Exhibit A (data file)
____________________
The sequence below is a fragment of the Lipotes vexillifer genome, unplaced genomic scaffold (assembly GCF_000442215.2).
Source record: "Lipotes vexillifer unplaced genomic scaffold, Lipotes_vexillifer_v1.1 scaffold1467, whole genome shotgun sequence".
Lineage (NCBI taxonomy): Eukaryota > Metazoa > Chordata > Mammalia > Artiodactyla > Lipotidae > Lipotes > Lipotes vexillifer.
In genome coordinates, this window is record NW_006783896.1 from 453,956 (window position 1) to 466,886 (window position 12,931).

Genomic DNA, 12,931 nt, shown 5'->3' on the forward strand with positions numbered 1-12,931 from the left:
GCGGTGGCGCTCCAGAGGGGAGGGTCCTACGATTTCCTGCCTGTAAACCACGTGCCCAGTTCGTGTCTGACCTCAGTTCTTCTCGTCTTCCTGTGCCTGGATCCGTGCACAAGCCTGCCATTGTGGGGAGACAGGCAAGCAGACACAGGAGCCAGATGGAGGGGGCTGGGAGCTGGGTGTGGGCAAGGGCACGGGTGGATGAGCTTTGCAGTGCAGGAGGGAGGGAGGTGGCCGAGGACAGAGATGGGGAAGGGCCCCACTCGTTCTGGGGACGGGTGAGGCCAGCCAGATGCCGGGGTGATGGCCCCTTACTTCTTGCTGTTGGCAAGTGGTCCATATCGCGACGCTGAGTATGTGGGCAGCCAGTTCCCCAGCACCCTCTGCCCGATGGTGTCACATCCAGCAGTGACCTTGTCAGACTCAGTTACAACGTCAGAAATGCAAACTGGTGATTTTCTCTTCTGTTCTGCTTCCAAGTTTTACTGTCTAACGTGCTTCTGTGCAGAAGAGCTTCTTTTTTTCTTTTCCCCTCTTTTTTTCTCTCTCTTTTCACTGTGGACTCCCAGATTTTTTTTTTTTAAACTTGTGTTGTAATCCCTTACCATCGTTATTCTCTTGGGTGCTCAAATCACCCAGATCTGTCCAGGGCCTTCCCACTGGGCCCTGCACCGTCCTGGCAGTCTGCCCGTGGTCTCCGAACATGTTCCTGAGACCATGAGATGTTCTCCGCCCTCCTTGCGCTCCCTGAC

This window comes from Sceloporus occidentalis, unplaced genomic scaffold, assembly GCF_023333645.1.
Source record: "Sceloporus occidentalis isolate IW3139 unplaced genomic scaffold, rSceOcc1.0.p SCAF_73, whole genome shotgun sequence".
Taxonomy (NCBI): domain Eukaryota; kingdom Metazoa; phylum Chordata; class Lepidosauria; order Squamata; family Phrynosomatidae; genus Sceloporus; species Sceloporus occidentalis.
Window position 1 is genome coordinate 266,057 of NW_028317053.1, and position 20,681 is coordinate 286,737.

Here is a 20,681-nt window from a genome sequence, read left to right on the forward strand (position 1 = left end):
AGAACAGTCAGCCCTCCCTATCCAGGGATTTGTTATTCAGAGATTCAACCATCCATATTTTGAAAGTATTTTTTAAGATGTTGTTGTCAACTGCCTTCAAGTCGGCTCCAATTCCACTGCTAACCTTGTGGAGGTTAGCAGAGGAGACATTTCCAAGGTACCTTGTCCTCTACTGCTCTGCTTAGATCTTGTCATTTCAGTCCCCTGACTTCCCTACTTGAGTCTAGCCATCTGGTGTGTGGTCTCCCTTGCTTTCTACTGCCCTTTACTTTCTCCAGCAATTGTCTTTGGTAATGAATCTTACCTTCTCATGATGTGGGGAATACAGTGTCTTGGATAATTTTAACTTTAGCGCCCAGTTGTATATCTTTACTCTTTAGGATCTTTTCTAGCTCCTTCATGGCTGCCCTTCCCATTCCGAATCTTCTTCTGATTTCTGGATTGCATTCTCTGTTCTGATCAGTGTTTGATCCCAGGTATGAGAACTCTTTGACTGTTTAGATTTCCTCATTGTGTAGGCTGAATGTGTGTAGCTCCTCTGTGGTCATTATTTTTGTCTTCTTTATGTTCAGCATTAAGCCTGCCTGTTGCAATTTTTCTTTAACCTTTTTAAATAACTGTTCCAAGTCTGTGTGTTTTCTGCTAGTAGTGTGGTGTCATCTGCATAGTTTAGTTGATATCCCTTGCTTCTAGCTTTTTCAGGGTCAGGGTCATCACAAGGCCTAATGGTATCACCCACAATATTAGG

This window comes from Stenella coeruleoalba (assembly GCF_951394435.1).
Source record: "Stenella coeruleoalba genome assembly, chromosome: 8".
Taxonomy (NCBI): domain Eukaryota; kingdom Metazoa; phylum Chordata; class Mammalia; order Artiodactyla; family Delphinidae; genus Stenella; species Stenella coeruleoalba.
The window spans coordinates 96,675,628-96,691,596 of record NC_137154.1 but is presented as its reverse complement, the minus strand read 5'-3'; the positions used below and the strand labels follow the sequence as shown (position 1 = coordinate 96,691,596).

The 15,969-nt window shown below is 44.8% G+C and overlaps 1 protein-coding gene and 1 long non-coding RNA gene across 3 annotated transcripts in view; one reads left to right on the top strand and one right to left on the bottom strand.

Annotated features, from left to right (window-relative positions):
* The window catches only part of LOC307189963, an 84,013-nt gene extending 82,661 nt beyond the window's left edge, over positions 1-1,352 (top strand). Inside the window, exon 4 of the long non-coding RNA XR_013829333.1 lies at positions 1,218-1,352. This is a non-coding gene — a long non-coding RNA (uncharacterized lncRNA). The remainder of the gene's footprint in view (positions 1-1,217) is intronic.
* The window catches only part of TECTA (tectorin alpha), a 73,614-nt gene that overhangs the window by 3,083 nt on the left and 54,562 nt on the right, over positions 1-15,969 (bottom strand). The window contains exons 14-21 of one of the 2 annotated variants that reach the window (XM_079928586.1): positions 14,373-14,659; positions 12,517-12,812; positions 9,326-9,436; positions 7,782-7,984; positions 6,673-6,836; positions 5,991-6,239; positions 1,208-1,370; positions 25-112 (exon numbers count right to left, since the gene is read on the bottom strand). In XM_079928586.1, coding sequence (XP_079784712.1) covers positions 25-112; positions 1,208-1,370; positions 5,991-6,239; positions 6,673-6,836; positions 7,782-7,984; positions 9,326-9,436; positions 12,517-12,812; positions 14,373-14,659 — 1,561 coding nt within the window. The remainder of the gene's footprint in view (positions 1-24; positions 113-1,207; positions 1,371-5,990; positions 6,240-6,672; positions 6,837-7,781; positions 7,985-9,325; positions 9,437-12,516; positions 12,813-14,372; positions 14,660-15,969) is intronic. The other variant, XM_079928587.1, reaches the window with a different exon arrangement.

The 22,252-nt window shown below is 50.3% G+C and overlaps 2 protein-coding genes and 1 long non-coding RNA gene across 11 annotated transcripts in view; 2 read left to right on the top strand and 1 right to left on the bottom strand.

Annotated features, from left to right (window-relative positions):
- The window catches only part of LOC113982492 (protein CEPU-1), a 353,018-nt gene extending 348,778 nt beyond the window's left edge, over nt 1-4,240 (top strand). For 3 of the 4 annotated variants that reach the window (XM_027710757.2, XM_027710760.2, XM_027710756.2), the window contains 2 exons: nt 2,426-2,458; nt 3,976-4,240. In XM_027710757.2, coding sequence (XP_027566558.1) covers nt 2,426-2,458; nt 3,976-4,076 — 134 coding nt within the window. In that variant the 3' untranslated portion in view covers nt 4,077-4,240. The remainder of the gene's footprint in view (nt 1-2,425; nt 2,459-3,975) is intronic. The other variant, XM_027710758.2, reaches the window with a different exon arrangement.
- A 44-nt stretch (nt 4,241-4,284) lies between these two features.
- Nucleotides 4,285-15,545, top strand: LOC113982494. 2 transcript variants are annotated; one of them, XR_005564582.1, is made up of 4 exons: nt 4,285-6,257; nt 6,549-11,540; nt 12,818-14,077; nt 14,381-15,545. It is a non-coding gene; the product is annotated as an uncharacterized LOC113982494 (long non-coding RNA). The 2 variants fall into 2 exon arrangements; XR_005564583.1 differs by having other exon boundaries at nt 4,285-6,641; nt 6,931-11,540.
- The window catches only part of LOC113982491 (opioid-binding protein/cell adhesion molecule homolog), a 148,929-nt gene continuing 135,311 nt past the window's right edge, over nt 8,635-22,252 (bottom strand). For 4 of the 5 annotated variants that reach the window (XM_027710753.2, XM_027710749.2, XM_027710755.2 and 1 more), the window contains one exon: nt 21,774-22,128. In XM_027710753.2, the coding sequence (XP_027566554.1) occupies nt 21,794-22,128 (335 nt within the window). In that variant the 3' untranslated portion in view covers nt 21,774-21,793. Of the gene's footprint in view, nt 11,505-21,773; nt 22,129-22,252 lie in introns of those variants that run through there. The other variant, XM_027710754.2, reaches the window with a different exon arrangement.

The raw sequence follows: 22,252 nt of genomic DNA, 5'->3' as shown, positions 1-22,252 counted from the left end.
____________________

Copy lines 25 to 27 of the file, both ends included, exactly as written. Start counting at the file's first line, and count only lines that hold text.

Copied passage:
- Nucleotides 4,285-15,545, top strand: LOC113982494. 2 transcript variants are annotated; one of them, XR_005564582.1, is made up of 4 exons: nt 4,285-6,257; nt 6,549-11,540; nt 12,818-14,077; nt 14,381-15,545. It is a non-coding gene; the product is annotated as an uncharacterized LOC113982494 (long non-coding RNA). The 2 variants fall into 2 exon arrangements; XR_005564583.1 differs by having other exon boundaries at nt 4,285-6,641; nt 6,931-11,540.
- The window catches only part of LOC113982491 (opioid-binding protein/cell adhesion molecule homolog), a 148,929-nt gene continuing 135,311 nt past the window's right edge, over nt 8,635-22,252 (bottom strand). For 4 of the 5 annotated variants that reach the window (XM_027710753.2, XM_027710749.2, XM_027710755.2 and 1 more), the window contains one exon: nt 21,774-22,128. In XM_027710753.2, the coding sequence (XP_027566554.1) occupies nt 21,794-22,128 (335 nt within the window). In that variant the 3' untranslated portion in view covers nt 21,774-21,793. Of the gene's footprint in view, nt 11,505-21,773; nt 22,129-22,252 lie in introns of those variants that run through there. The other variant, XM_027710754.2, reaches the window with a different exon arrangement.

The raw sequence follows: 22,252 nt of genomic DNA, 5'->3' as shown, positions 1-22,252 counted from the left end.